14. To restrict Gas Pipeline construction activities in spring-summer fish spawning period in coastal areas in Russia and Germany (e.g. 15 April – 15 June according to fish protection legislation in Russia).

15. “Gazprom” company as the project leader, according to Russian environmental legislation, should organize public hearings in Russia as a part of the EIA and provide the results of the public hearing for state environmental expertise process.

Other options should be considered

In the EIA programme only two options are considered, the zero option of no pipeline and the option of building according to plans in the programme. There should be included other options as well, both on land (e g parallel with existing lines) and on the sea floor.

Environmental impact on the Baltic Sea ecosystem of the planned gas pipeline, in Russian waters, outside Russian land territories, around the Vyborg Bay

The gas pipeline will enter the Baltic Sea close to river Serga, west of the Vyborg Bay.
The following fish species are in these waters (see e g Nature Conservation Atlas of the Russian Part of the Gulf of Finland, published by Baltic Fund for Nature St Petersburg, www.bfn.org.ru). - Sea-trout (Red Book species in Russia). There are areas with high concentration of young sea-trout at the delta and outside river Ser’ga, in border waters between Russia-Finland and in the delta and outside river Virojki (in Finland) - River lamprey - sites with high concentration of migrating individuals, e g in the delta and outside Ser’ga River - Anadrom vendace - in Gulf of Finland waters - Twaite shad - along the northern coast of Gulf of Finland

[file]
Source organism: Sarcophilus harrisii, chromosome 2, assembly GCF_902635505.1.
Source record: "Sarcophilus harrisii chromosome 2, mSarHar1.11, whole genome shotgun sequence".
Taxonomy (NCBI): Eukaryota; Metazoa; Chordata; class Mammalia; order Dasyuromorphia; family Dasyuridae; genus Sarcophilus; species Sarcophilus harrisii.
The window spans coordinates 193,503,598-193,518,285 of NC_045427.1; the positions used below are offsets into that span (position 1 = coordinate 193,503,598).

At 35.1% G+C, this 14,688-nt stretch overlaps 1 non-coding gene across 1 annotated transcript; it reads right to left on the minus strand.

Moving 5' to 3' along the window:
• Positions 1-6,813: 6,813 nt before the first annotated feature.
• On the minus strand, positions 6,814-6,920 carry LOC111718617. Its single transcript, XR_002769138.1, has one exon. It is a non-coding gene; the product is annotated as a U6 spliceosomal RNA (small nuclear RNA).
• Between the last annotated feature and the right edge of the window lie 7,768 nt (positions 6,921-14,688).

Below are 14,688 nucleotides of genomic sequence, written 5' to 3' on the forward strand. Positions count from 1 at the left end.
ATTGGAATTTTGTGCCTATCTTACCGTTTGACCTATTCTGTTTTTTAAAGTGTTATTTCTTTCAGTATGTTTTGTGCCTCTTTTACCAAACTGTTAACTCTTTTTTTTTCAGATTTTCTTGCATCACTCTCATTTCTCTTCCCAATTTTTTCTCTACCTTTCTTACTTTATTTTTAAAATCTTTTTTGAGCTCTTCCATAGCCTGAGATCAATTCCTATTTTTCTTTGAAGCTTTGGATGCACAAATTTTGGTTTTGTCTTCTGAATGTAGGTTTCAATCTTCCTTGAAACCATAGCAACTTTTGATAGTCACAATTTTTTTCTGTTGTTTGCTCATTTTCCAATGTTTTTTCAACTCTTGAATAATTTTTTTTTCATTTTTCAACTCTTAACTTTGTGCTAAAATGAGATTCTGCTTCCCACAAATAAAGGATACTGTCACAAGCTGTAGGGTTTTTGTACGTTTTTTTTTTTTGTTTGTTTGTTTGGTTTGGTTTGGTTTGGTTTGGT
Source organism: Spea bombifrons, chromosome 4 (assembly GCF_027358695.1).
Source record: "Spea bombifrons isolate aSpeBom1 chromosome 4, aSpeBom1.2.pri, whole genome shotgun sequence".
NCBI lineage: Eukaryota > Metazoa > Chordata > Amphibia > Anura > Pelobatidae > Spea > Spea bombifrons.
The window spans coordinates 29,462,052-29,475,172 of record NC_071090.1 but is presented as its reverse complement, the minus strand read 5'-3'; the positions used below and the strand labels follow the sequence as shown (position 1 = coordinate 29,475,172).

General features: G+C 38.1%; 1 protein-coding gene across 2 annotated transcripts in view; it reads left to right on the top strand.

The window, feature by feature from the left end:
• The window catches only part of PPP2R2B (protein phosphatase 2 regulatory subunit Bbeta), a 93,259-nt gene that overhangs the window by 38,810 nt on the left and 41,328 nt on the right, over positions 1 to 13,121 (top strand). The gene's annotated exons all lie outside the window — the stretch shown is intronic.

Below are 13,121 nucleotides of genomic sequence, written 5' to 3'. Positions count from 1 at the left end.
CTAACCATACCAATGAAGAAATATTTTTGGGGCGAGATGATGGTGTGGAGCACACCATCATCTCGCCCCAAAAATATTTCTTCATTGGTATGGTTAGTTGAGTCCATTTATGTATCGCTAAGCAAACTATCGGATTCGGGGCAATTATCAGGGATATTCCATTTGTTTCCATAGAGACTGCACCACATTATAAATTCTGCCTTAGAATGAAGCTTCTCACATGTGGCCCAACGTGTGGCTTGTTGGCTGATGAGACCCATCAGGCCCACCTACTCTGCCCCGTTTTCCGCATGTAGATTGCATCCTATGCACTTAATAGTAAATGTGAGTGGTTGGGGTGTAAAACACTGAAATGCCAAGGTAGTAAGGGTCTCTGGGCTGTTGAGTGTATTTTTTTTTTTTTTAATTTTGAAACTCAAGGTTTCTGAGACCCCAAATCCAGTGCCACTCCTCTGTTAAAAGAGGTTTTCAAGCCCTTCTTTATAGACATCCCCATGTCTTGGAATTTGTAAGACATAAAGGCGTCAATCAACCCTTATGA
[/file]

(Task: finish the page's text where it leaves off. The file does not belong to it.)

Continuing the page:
Some bird species also have important areas in this region (e.g. Whooper swan, Caspian tern, Barnacle goose) These require special attention, and must be studied in the EIA.

The impact on natural values in Russian RAMSAR areas in the Gulf of Finland must be considered and described, and actions to mitigate such impacts should be suggested.

* The impact of the construction and operation of the gas pipeline on above-mentioned fish species must be described in details, and proposals for actions to avoid any impact on these species, must be suggested.
* The impact on smelt catches (one of the most important commercial fish species in the Gulf of Finland) in the waters where the gas-pipeline will be situated and adjacent Russian and Finnish waters must be considered carefully.

Environmental impact on the Baltic Sea ecosystem of the planned gas pipeline on Russian land territories around the Vyborg Bay and Leningrad oblast

The pipeline is planned to enter the Baltic Sea in Portovaya Bay and will accordingly cross 7 rivers coming from Nort-West via Finland to the Vyborg Bay.
In these river ecosystems we find Baltic Sea ecosystem species, using the river ecosystem for a part of its lifecycle, for spawning and breeding, and living the rest of its life-cycle in the Baltic Sea waters. Such species are e g Baltic salmon, Baltic sea-trout, Baltic whitefish (Coregonus) and river Lamprey (Lampetra).

The impact from the land construction of the pipeline on Russian land territories are most relevant to bring up and handle within the Espoo convention case, because such land construction can have adverse impact on Baltic Sea marine species and ecosystem.

* The EIA shall describe the location of the gas pipeline on Russian land territories from St Petersburg region to Portovaya Bay on detailed maps, and also describe the crossing of rivers to the Baltic Sea, possible changes of the river beds, and proposals for actions to avoid any impact on Baltic Sea river migrating species in such rivers.
Of special interest are the rivers on the Northern shores of the Russian Gulf of Finland, which have documented natural values, and the upper tributaries of the Luga river, the most important wild Baltic salmon river in Baltic Russia, South and South-West of St Petersburg where the gas pipeline may cross the Luga river system.